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COMPANY REPORT

Indian hotel sector disrupted : HVS Anarock
Friday, 02 April, 2021, 08 : 00 AM [IST]
Our Bureau, Mumbai
The year 2020 will go down in history books as the year that shook the world – economies, businesses, organisations, and people – out of its comfort zone with a multitude of radical disruptions, which were both painful as well as opportune. The Indian hotels sector has not been any different.
 
After a successful 2019, the year 2020 was expected to be the year that finally set the pace for a consistent upward performance trajectory for the sector. There is no denying that the year broke several records but not the kind that the sector players were hoping for as the onslaught of the Covid-19 shock pushed the sector off its growth path.
 
Despite the mayhem caused by the pandemic, it has also accelerated certain much-needed transformations, which will help in the sector’s growth in the future. After reaching record-low occupancy in April 2020, the sector closed the year with an India-wide occupancy in the range of 33-36 per cent, reflecting a decline of 31-33 percentage points.
 
In the wake of falling demand and occupancies, hotels reduced tariffs significantly to attract business, thus pulling down revenue per available room (RevPAR) to a dismal low of Rs 1,500 – Rs 1,800 in 2020 - reflecting a decline of 57-59 per cent. Our estimates indicate that the sector (including organised, unorganised, and semi-organised segments) has incurred a total revenue loss of approximately Rs 900 billion in 2020.
 
In the aftermath of the ongoing pandemic, brand signings by keys witnessed a year-on-year decline of 40 per cent in 2020. Signings were especially low in the first half of the year due to the uncertain market conditions and challenges related to closing deals on virtual platforms because of the Covid-19 lockdown and restrictions. During the year, 100 new hotels entered the branded hotels market, while an additional 35 hotels were rebranded.
 
Tier 3 and Tier 4 cities continued to show aggressive growth as brands tried to spread their distribution based on steadily improving demand from these cities.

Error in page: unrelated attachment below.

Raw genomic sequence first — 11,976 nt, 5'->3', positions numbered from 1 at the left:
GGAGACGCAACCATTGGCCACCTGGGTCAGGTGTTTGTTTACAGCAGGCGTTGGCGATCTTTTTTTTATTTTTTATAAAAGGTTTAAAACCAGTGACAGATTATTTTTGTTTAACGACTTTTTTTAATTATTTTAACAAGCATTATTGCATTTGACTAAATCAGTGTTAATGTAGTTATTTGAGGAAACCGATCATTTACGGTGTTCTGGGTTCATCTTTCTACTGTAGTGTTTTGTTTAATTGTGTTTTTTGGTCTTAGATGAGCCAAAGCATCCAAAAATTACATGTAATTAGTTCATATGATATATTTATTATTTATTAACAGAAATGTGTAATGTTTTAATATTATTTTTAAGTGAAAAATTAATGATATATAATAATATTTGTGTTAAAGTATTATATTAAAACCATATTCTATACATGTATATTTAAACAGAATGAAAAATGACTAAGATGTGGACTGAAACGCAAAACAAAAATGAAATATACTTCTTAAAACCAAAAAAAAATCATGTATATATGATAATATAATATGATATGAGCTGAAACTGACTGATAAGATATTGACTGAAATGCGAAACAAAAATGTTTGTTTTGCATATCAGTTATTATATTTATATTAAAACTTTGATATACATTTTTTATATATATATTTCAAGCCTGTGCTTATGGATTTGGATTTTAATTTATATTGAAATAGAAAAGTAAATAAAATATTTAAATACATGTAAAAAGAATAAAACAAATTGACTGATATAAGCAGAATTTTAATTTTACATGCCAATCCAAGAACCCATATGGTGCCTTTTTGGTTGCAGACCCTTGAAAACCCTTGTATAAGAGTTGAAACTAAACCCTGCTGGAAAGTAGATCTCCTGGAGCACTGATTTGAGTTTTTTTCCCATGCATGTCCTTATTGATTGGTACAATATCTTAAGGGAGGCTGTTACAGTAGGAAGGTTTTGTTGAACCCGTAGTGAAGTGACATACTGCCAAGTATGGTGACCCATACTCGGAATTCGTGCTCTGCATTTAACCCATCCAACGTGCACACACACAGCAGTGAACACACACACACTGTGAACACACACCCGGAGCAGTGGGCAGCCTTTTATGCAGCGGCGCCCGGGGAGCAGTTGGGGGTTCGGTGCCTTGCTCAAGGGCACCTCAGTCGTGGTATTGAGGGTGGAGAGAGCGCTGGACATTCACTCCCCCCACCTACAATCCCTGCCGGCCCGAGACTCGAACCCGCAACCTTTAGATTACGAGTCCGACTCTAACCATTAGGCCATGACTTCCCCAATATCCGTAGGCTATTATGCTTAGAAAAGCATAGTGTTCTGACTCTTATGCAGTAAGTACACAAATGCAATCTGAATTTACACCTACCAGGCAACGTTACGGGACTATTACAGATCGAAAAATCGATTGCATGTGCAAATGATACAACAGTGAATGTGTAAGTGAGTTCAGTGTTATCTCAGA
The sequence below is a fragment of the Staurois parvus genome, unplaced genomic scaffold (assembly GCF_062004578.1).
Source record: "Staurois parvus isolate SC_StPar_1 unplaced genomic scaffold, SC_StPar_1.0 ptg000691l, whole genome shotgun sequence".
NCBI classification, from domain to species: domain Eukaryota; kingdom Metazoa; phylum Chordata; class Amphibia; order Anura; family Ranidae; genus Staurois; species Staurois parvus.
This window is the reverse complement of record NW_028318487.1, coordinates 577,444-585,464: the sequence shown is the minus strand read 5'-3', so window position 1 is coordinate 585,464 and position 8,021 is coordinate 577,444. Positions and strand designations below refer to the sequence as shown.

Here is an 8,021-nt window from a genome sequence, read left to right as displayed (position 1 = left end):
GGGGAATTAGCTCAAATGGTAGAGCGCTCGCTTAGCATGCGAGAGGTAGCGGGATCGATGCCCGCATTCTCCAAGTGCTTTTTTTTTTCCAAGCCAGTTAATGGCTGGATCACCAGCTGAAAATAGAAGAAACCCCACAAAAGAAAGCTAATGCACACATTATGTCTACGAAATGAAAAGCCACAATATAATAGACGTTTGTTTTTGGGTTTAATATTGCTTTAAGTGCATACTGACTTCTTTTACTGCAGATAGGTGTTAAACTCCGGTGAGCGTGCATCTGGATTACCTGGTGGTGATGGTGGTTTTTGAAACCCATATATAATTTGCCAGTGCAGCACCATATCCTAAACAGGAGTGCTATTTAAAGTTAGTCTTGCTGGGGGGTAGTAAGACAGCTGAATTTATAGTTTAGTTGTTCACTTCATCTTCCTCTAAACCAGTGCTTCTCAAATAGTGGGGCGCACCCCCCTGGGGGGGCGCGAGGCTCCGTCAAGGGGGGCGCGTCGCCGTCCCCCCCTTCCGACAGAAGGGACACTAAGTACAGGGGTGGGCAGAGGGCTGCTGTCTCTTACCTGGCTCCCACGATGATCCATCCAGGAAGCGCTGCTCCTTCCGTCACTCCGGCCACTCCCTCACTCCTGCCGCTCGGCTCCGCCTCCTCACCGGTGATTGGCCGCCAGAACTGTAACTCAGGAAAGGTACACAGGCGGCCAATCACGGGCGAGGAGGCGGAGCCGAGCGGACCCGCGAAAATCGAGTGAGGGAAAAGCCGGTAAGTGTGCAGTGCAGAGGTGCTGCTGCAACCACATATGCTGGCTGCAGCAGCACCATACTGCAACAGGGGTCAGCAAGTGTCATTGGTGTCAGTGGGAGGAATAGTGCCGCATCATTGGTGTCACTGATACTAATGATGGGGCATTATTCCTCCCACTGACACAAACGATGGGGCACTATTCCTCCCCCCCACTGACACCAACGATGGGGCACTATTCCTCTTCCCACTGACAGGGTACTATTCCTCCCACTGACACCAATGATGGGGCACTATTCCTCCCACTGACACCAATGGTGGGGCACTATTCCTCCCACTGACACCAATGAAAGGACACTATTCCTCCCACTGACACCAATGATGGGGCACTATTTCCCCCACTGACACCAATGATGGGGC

2020 was a challenging year for hotel transactions as well, which declined by 50 per cent compared to 2019 but was still much higher than the previous peak achieved in 2015, showing the resilience of the sector.
 
2021 will be a crucial year for the hospitality sector as it emerges from the disruptions and embarks on the path to gradual recovery.
 
Due to the evolving nature of the pandemic, not only many countries but even states in India are now reintroducing travel restrictions and lockdowns. At the same time, the gradual rollout of the Covid-19 vaccine across the globe and in India is expected to help restore consumer confidence and help ease these restrictions during the year ahead. We expect demand to improve considerably in 2021, driven by strong economic growth, corporate performance, and people making up for the lost time by giving in to their pent-up desire to travel.
 
However, hygiene, cleanliness and safety will continue to remain top priorities in the post-Covid world. Domestic leisure travel, particularly to motorable destinations, will continue to show a steady increase in 2021. Meanwhile, corporate demand will remain subdued, at least in the short term, as the convenience of virtual meetings overshadows travel. We expect India-wide occupancy to improve to 56-59 per cent in 2021, which will push RevPAR to Rs 2,500 – Rs 3,000 during the year. Rate pick-up for luxury business hotels is likely to be the slowest, and for luxury leisure to be the fastest.
 
The sector expect mergers and acquisitions (M&A) activity in the industry to accelerate in the second half of the year, with hotel transaction volumes exceeding $ 1 billion in 2021, as several assets and asset owners come under financial stress and look for exit.
 
Though the 2021 Union Budget failed to provide any direct and immediate support to the Indian hospitality sector, the fillip given to other sectors such as healthcare and infrastructure will indirectly help in the tourism and hospitality sector’s growth in the long-term.
 
Furthermore, India’s economic fundamentals continue to be strong, and the country is expected to bounce back to reclaim its title as the world’s fastest growing major economy in the next fiscal with 11.5 per cent growth, as per the International Monetary Fund (IMF). This bodes well for the Indian hospitality sector and will help in its sharp recovery during the next couple of years.
 
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